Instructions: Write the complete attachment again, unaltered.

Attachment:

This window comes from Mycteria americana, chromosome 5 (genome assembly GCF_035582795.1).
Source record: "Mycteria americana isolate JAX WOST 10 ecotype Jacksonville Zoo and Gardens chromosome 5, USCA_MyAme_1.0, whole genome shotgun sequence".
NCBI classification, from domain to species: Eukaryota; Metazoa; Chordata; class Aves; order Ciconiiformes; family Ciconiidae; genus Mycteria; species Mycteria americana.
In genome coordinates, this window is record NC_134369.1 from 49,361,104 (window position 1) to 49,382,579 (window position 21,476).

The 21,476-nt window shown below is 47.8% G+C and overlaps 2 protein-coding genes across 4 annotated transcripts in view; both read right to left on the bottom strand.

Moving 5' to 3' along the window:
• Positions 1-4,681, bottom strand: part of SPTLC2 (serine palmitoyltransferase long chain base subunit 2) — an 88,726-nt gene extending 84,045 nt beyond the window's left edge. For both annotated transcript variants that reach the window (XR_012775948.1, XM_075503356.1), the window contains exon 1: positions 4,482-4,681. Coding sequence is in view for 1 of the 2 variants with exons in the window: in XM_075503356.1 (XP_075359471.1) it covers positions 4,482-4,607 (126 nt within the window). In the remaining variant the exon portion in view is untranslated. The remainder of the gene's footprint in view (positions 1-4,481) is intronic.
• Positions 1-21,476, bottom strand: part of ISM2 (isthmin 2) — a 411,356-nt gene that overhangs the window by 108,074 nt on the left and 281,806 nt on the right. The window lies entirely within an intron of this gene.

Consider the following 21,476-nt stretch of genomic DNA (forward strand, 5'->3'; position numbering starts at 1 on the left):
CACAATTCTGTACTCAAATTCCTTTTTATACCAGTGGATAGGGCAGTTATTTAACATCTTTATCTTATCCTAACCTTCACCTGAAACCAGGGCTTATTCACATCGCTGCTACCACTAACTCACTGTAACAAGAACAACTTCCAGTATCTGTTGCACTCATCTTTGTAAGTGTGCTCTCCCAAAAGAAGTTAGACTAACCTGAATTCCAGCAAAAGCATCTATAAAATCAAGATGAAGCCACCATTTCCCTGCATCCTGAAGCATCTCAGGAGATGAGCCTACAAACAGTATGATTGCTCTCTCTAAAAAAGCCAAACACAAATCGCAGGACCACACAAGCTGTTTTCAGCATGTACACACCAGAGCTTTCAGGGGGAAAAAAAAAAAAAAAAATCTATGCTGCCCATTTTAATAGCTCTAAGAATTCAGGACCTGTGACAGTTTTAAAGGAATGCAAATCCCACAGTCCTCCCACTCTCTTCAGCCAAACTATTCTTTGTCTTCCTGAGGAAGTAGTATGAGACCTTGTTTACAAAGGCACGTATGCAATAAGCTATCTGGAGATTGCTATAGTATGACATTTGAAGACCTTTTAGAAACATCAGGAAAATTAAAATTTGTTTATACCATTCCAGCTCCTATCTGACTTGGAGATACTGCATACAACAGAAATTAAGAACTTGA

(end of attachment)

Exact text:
This window comes from Mycteria americana, chromosome 5 (genome assembly GCF_035582795.1).
Source record: "Mycteria americana isolate JAX WOST 10 ecotype Jacksonville Zoo and Gardens chromosome 5, USCA_MyAme_1.0, whole genome shotgun sequence".
NCBI classification, from domain to species: Eukaryota; Metazoa; Chordata; class Aves; order Ciconiiformes; family Ciconiidae; genus Mycteria; species Mycteria americana.
In genome coordinates, this window is record NC_134369.1 from 49,361,104 (window position 1) to 49,382,579 (window position 21,476).

The 21,476-nt window shown below is 47.8% G+C and overlaps 2 protein-coding genes across 4 annotated transcripts in view; both read right to left on the bottom strand.

Moving 5' to 3' along the window:
• Positions 1-4,681, bottom strand: part of SPTLC2 (serine palmitoyltransferase long chain base subunit 2) — an 88,726-nt gene extending 84,045 nt beyond the window's left edge. For both annotated transcript variants that reach the window (XR_012775948.1, XM_075503356.1), the window contains exon 1: positions 4,482-4,681. Coding sequence is in view for 1 of the 2 variants with exons in the window: in XM_075503356.1 (XP_075359471.1) it covers positions 4,482-4,607 (126 nt within the window). In the remaining variant the exon portion in view is untranslated. The remainder of the gene's footprint in view (positions 1-4,481) is intronic.
• Positions 1-21,476, bottom strand: part of ISM2 (isthmin 2) — a 411,356-nt gene that overhangs the window by 108,074 nt on the left and 281,806 nt on the right. The window lies entirely within an intron of this gene.

Consider the following 21,476-nt stretch of genomic DNA (forward strand, 5'->3'; position numbering starts at 1 on the left):
CACAATTCTGTACTCAAATTCCTTTTTATACCAGTGGATAGGGCAGTTATTTAACATCTTTATCTTATCCTAACCTTCACCTGAAACCAGGGCTTATTCACATCGCTGCTACCACTAACTCACTGTAACAAGAACAACTTCCAGTATCTGTTGCACTCATCTTTGTAAGTGTGCTCTCCCAAAAGAAGTTAGACTAACCTGAATTCCAGCAAAAGCATCTATAAAATCAAGATGAAGCCACCATTTCCCTGCATCCTGAAGCATCTCAGGAGATGAGCCTACAAACAGTATGATTGCTCTCTCTAAAAAAGCCAAACACAAATCGCAGGACCACACAAGCTGTTTTCAGCATGTACACACCAGAGCTTTCAGGGGGAAAAAAAAAAAAAAAAATCTATGCTGCCCATTTTAATAGCTCTAAGAATTCAGGACCTGTGACAGTTTTAAAGGAATGCAAATCCCACAGTCCTCCCACTCTCTTCAGCCAAACTATTCTTTGTCTTCCTGAGGAAGTAGTATGAGACCTTGTTTACAAAGGCACGTATGCAATAAGCTATCTGGAGATTGCTATAGTATGACATTTGAAGACCTTTTAGAAACATCAGGAAAATTAAAATTTGTTTATACCATTCCAGCTCCTATCTGACTTGGAGATACTGCATACAACAGAAATTAAGAACTTGA